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Bill Jones, founder and president of ABC Company, has decided his15-person operation has reached the stage that it could support some kind of employee retirement plan. As a business owner, he wants to provide an additional incentive to retain key staff members.

But Jones is also concerned about the effect of any retirement plan on the firm's tax position and cash flow. And he doesn't want to get in over his head with paperwork and record- keeping. Even though Jones has done some general reading on retirement plans, he still doesn't feel he has sufficient information to make decisions that will have an impact on ABC's financial statement for many years to come.

Sound familiar? As an entrepreneur, you probably know exactly how Jones feels. Implementing a retirement plan may be a nice benefit for employees, but ultimately it is an important business decision that can affect a company's tax position and financial statement for as long as the plan remains in effect.

While small firms are often the most in need of retirement plans, they are also frequently the last to consider them. The U.S. Small Business Administration (SBA) reports that approximately 41.8 percent of all employees work in companies of 100 employees or less, fewer than 15 percent of which offer retirement plans. The need has become so great that the Department of Labor implemented a national campaign in 1995 to encourage owners of companies of every size to establish retirement plans for employees. With the average American spending 18 years in retirement, and with retirement capital of $100,000 lasting only 10 to 13 years, the potential dearth of retirement funds is dramatic.

What is causing the lag between retirement need and planning? Like Jones, many employers cling to the belief that:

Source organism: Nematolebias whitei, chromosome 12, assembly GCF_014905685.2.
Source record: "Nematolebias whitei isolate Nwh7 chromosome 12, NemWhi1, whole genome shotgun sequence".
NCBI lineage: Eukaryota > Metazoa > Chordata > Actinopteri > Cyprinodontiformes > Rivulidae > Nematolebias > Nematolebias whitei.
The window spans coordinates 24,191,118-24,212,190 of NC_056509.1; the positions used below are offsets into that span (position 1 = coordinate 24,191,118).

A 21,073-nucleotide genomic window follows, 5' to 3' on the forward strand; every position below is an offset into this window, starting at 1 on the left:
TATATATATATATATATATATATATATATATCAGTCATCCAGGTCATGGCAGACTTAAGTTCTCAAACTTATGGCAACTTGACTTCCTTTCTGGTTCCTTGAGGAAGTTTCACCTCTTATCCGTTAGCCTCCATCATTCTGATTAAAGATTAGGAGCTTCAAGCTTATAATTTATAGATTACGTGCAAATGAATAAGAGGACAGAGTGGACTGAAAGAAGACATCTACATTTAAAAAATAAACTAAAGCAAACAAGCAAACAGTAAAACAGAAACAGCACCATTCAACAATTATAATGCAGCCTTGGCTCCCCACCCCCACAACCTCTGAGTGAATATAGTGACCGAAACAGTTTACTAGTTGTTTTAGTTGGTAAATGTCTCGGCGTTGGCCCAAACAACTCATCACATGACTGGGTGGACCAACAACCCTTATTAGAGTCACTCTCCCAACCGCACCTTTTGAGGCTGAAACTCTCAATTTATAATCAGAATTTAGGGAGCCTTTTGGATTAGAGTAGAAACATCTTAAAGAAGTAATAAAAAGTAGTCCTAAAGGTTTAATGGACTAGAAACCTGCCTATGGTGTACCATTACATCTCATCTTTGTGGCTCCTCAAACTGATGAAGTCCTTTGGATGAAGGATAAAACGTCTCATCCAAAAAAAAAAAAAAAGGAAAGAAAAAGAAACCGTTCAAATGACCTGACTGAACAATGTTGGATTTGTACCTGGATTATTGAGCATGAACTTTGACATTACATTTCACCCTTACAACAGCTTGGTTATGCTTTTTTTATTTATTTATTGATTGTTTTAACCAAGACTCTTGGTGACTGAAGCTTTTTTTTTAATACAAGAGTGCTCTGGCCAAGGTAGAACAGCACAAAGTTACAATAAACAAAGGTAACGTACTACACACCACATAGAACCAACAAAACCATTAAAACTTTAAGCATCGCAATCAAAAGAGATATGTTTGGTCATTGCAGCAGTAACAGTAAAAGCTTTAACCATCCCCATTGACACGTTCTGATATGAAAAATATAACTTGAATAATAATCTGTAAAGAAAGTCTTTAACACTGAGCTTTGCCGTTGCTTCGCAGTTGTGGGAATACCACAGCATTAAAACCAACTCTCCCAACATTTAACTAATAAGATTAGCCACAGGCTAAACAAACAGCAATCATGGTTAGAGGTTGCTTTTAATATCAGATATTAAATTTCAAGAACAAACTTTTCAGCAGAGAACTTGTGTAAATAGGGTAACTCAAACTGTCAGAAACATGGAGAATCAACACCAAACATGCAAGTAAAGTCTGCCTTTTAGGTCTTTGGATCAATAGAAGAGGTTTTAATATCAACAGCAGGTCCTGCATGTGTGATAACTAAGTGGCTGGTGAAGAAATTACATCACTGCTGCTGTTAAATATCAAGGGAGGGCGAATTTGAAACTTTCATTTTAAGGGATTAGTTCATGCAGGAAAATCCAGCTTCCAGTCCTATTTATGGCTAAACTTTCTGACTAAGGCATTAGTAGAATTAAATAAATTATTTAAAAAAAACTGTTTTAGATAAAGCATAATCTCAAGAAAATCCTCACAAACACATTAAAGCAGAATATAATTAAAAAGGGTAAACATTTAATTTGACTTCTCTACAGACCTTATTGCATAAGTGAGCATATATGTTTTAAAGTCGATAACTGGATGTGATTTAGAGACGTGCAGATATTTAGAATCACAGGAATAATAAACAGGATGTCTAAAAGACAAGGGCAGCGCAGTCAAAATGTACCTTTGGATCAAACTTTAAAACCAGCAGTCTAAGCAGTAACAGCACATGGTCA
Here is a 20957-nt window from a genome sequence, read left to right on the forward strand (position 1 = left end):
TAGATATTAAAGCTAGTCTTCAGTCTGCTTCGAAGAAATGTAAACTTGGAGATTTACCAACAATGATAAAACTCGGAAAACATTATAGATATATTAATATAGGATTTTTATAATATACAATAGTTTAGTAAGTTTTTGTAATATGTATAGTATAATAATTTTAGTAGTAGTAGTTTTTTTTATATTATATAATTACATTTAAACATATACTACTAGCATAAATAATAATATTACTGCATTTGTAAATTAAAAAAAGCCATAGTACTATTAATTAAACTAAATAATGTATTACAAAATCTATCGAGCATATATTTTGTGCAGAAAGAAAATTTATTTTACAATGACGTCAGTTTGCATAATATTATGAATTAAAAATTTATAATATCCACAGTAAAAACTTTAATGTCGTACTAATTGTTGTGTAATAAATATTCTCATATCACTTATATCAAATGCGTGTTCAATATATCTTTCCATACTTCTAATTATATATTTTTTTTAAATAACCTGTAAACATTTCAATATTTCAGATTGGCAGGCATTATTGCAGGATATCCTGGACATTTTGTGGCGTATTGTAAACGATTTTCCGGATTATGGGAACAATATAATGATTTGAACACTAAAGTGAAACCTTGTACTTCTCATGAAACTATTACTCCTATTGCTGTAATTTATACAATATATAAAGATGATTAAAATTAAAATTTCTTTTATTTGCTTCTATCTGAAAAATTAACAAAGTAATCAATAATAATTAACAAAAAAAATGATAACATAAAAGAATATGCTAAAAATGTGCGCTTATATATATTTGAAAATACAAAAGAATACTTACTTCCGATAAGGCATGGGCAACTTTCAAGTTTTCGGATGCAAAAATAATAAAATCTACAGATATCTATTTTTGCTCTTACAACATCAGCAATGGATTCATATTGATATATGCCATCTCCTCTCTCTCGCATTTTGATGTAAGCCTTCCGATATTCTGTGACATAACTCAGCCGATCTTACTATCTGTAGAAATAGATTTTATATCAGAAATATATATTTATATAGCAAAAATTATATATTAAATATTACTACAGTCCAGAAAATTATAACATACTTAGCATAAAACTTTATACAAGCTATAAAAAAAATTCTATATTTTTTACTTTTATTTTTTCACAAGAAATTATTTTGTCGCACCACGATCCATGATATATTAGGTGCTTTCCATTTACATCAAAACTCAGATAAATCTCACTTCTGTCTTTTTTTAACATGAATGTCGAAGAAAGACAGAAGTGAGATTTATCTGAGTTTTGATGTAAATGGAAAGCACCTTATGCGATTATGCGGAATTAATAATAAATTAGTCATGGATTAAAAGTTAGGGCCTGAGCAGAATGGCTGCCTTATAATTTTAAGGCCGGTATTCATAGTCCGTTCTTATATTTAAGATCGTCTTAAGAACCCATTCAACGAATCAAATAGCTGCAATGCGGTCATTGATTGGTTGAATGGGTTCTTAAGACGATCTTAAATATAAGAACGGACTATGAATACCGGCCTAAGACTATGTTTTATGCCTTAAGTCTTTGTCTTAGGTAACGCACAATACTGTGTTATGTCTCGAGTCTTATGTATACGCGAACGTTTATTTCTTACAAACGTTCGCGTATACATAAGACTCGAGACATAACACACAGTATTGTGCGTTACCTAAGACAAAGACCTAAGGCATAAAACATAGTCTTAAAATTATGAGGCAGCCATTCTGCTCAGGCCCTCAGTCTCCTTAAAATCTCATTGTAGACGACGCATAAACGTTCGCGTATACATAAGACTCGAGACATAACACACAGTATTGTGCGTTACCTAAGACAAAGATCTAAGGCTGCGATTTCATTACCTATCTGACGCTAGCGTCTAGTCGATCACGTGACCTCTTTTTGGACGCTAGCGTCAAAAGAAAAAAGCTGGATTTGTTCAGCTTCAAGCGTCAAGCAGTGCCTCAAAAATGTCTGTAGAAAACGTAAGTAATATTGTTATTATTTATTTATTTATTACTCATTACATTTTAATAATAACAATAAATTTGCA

* Establishing a retirement plan is too complicated a process.
* Retirement plans require too much paperwork.
* Retirement plans are too costly to administer.
* Retirement plans involve government and tax regulations, which are difficult to follow.
* Maintaining a retirement plan requires advanced computer technology.

Tip About 401k

Many small businesses overlook retirement planning for themselves and don't think that they can afford them for their employees. Retirement plans can be a great benefit for both you and your employee, and there are low-cost options available for small businesses. Target Laboratories (www.targetlab.com) a small company, is maximizing the benefits of the 401k, by providing professional 401k investment advice to company employee.

There is certainly an element of truth in these points for small businesses that try to set up retirement plans on their own. However, with the variety of plans now available, many employers have found a fast, easy route through the retirement maze by working with full-service pension providers who establish, maintain, and handle all the record-keeping on retirement accounts.

"While the myth persists that mainstream, full-service pension providers are only for large corporations, nothing could be further from the truth," asserts Richard Weinstein, vice president and associate actuary of Plan Administration for Transamerica Pension Services, one of the largest pension providers in the country. "With small business becoming an increasingly important force in the American economy, many companies such as ours have created and priced new programs specifically for companies with fewer than 250 employees. And by working with professionals, a small business owner can be assured that the plan will be developed and maintained correctly at less overall expense than if the firm's own resources were used to accomplish the same tasks.

"No entrepreneur would consider setting up a bank account without enlisting the resources of a financial institution," Weinstein points out. "It's amazing how many employers don't apply that same logic to their retirement plans."

While the cost of a retirement plan prevents many small business owners from proceeding, it's important to remember that an equally high cost may be entailed if a plan isn't established. Companies that put off starting a retirement plan often find it difficult to attract and retain the right employees, especially in more competitive industries. Keeping key staff members is a critical determinant in the success of small businesses, and retirement plans often help by providing extra incentive for employees to stay.

Starting the Process

Once a business owner has decided to take the plunge, how does he begin?

The first step is to answer five critical questions about your employees. Unlike health care plans, in which the number of employees can be a key consideration, a different set of elements are germane for retirement plans:

1. What percentage of your work force is nearing retirement?
2. What percentage of your work force is relatively young and mobile? They may be more concerned about benefits they can take with them if they leave the company.